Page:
I was actively fighting against my own muscle memory.
It wasn’t a mystery why: As I’d headed to bed the night before, I’d noticed that a SCOTUS ruling on a Very Hot Button Issue had leaked (I refuse to name The Issue, because you all know what it is, and if you’re looking for hot takes on The Issue, you know where to find them). My genuine impression is that most people who feel strongly about The Issue, on either side, are genuinely Good People™️—people who have thought deeply about their position and genuinely believe that their activism and advocacy are about Saving Lives™️ (though, as we’ve said, there’s no such thing as Saving Lives™️, because all lives end up like the rotting eggs on my door). I know this because I count many people on both sides as friends.
I knew, though, that social media would not show me evidence of this. I knew the moment I opened Facebook or Twitter, I would be assaulted by a bottomless column of self-righteous gloating from one side and self-righteous screeching from the other. That I’d be forced to re-read the exact same shouting matches I’d seen rehearsed ad nauseam for decades. That panicky, breathless misinformation would spread like chlamydia, and the most ignorant, unthinking voices would be amplified to deafening levels.
A news story, told by a mob of idiots, full of sound and fury, signifying nothing.
I had no interest in reading any of it. No—it was more than that. I actively, deliberately wanted to avoid reading all of it. Not only would I learn nothing from it, it would make me dislike my friends. It would leave me annoyed, misanthropic, depressed—and for what? So I could spend the day moping? So I could take it out on my kids?
There was no upside to checking Facebook or Twitter, and there were a thousand downsides. I suspected it had been that way for a long time.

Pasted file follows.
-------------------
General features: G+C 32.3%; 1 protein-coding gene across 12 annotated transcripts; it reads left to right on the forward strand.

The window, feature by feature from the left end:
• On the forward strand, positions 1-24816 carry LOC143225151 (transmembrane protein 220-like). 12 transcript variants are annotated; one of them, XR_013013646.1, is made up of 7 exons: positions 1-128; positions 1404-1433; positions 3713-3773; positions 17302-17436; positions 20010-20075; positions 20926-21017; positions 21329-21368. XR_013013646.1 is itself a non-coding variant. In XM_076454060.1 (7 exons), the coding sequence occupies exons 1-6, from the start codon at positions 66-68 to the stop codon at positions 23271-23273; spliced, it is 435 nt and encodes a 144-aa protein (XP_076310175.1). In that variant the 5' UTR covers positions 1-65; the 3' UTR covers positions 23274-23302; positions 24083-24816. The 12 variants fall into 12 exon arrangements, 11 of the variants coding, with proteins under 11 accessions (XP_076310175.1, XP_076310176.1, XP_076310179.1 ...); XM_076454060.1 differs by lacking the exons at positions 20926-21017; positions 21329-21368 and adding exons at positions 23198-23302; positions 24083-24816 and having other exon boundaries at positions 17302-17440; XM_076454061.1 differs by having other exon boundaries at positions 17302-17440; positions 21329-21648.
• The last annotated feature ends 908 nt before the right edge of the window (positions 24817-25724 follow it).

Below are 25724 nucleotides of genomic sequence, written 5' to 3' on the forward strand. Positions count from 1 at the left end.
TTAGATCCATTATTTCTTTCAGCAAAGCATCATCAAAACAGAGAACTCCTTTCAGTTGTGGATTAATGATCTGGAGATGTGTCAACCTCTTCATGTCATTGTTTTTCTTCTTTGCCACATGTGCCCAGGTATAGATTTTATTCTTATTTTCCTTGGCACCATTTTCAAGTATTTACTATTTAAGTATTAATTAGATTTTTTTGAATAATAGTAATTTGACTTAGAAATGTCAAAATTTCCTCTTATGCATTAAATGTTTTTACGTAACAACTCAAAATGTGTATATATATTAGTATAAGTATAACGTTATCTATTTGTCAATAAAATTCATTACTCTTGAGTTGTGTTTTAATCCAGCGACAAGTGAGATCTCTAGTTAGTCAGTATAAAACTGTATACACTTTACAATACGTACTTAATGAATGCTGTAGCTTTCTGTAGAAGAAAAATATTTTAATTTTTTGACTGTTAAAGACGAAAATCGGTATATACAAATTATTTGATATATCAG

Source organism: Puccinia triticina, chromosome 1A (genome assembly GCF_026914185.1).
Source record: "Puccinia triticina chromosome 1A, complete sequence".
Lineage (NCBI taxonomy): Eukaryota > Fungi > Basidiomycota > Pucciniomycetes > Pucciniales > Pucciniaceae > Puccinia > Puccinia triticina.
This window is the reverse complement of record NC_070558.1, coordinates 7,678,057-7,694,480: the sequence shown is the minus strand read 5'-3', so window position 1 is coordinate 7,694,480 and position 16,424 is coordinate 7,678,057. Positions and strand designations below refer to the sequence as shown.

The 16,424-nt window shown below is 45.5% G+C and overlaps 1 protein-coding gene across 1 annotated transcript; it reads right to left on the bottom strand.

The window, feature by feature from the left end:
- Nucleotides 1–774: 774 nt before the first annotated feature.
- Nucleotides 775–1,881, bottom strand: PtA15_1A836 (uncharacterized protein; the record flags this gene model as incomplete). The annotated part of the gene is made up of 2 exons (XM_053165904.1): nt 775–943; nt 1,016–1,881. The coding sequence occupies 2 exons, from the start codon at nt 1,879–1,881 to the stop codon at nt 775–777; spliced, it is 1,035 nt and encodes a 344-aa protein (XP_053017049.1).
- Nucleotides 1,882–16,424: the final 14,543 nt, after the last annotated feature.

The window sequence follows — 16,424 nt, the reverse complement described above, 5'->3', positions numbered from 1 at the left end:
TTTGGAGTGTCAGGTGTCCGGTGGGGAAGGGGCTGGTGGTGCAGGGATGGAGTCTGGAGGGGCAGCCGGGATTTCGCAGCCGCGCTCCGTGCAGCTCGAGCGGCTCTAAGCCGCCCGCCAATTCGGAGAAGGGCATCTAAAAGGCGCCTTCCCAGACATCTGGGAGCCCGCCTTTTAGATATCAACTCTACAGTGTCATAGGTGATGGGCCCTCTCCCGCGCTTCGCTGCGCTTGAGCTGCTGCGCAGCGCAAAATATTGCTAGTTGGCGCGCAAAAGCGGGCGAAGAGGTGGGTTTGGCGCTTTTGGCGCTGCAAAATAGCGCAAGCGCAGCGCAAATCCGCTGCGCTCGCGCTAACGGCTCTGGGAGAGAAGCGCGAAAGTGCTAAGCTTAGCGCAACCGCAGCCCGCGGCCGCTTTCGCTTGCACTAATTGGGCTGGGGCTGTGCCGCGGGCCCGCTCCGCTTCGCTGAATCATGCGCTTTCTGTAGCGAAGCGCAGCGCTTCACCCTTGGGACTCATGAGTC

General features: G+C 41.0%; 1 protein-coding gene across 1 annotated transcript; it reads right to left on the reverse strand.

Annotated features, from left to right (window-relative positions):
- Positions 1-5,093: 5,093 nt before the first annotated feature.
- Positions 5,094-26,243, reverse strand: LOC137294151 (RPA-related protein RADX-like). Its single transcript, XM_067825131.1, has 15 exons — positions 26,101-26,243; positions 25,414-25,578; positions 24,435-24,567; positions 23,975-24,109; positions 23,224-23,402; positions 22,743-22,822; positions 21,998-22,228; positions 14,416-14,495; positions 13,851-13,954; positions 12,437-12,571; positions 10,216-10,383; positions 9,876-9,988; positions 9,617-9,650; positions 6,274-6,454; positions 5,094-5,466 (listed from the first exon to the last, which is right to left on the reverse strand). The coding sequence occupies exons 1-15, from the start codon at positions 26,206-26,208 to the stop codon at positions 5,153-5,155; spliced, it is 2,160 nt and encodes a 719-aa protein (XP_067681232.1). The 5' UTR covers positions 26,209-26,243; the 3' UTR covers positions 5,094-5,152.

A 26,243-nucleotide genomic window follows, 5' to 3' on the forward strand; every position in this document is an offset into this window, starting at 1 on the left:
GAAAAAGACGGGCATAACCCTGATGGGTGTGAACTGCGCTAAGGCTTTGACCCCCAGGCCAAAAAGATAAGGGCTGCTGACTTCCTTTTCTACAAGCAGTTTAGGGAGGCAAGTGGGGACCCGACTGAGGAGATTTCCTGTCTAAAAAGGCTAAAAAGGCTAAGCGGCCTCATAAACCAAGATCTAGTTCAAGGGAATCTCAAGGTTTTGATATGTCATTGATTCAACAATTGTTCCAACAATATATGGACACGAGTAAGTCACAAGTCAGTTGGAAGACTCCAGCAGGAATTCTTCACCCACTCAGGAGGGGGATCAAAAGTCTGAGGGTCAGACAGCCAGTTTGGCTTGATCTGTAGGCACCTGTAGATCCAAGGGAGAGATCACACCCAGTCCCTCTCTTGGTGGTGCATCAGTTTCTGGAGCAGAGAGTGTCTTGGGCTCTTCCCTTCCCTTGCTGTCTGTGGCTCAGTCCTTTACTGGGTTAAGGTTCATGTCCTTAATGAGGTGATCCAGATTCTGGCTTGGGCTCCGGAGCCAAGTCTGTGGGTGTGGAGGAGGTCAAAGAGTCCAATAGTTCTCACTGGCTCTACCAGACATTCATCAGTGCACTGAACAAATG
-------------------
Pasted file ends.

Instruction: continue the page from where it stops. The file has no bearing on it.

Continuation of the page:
I figured I’d take the day off, and then maybe check in tomorrow and make sure I hadn’t missed anything.
But then…I didn’t.
I woke up the next day and realized I still had no desire to log back in. As of today, it’s been more than a week, and I still haven’t been back. I just haven’t wanted to.
I’m halfway through the woods, looking around, thinking I could just stay here.
I think a lot—more than most people do, I assume—about the “Burned-over District.” That’s what they used to call the western end of New York State, back in the nineteenth century, because so many traveling religious revival shows had passed through there.
If you’re a revivalist preacher, your job is to attract a huge crowd, whip them into an emotional frenzy, extract as many conversions and donations as you can from that frenzy, and then move on to the next town. It’s nice work if you can get it.
Thing is, people can’t stay in an emotional frenzy forever. They burn out. They get tired of being manipulated. And because upstate New York had been hit by preacher after preacher,people there were just tired of feeling things. They were hard, cynical, bitter. Preachers were warned to stay away.
Whipping people into emotional frenzies is a great way to get attention. It’s a great way to rake in cash. But it doesn’t build anything that lasts.
And right now? The whole world is a burned-over district.
Or at least…I am.
Since I gave up junk food, I’ve been hyperaware of what a Skinner box of a casino consumer capitalism traps us all in. There’s very little money to be made in giving people lasting joy or peace, and nearly infinite money to be made in making people feel awful with occasional moments of bliss.
Twinkies, Ho-Hos? Those things are just slot machines in food form. You feel lousy? That’s crazy, man. No idea why. But remember how great you felt when you were eating a dozen Twinkies? Maybe try that again!
I once heard social media described as “emotional roulette,” and I can’t think of a better way to put it. That post made you feel GOOD??? Awesome, maybe the next one will, too! Wait, that one made you feel BAD??? Better keep scrolling till you find one that makes you feel good again!!!
It’s not even a conspiracy, it’s just market forces. If people are sufficiently miserable, they’ll keep buying whatever highs you’re selling, so you work hard to make sure your highs are temporary and lead directly to misery.
It’s a churning machine that spins joy into hatred and grinds virtue to dust.